Rain barrels collect roof runoff. Water collected in a rain barrel would normally flow through the downspout, onto a paved surface, into a storm drain, and into a nearby lake, river or wetland. Instead, rain barrels conserve water that can be used to water lawns and gardens.
More advantages of rain barrels are:
- Collect and direct rain water away from the foundation of your house.
- Reduce erosion and increase water quality.
- Reduce household watering needs by saving rain. Up to 40 percent of summer water is used for irrigation. Lower water bills.
- Water dry lawns and gardens during city-imposed watering bans.
- Recycling rain water reduces your personal energy consumption by using less treated water.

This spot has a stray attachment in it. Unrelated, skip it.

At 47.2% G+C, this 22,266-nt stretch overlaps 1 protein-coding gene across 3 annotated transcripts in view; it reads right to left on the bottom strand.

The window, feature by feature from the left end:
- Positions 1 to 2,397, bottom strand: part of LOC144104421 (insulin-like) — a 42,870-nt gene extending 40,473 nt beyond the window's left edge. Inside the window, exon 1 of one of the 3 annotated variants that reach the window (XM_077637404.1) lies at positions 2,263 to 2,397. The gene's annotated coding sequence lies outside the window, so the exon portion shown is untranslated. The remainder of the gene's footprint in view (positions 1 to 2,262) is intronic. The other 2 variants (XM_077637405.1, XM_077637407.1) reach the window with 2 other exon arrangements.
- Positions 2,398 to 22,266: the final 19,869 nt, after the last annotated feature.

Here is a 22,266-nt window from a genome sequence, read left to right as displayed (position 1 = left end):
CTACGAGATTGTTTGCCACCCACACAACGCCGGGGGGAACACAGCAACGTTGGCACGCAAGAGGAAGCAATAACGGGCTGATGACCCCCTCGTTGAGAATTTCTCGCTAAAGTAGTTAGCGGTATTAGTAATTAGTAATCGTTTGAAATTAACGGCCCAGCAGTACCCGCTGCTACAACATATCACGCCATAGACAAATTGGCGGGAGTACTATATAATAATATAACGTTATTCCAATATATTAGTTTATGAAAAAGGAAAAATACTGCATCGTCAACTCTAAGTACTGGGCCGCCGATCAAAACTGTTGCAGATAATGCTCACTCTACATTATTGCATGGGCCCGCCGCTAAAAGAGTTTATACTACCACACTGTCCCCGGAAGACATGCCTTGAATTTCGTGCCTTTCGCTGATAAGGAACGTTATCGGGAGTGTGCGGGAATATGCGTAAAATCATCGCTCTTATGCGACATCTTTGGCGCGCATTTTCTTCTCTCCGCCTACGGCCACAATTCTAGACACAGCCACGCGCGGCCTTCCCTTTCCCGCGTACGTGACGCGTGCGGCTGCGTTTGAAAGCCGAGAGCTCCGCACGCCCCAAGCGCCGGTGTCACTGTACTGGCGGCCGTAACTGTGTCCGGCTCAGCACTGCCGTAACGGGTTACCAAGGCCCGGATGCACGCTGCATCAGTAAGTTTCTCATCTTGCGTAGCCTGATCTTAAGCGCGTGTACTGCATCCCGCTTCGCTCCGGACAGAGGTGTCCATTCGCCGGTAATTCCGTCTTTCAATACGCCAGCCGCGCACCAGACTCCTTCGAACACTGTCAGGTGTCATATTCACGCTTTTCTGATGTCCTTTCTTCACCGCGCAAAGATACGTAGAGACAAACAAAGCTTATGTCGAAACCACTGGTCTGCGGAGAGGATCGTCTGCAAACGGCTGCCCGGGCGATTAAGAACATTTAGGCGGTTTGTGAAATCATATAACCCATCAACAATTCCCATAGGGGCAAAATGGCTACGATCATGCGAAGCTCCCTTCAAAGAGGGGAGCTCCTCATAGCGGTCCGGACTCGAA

- Water your garden naturally with untreated water.
- Recharge groundwater.
- Provide water to landscaped areas that can't be reached by a hose.
The amount of runoff that rain barrels prevent varies depending on the capacity of the rain barrels, number of rain barrels, the amount of rainfall, and the roof surface area. In general, every inch of rain that falls on an impervious surface of 1,000 square feet creates approximately 600 gallons of runoff.
Lids make the barrels safe for households with children. A screen filter keeps debris and mosquitoes out of the rain barrel.
Place the rain barrel next to a building with a gutter downspout funneled into it to collect rain water. Use the water for irrigation within five days. Attach a soaker hose to the overflow valve. Attach another hose to the spigot for slow release of water or collect water into a watering can.
Learn how to build your own rain barrel.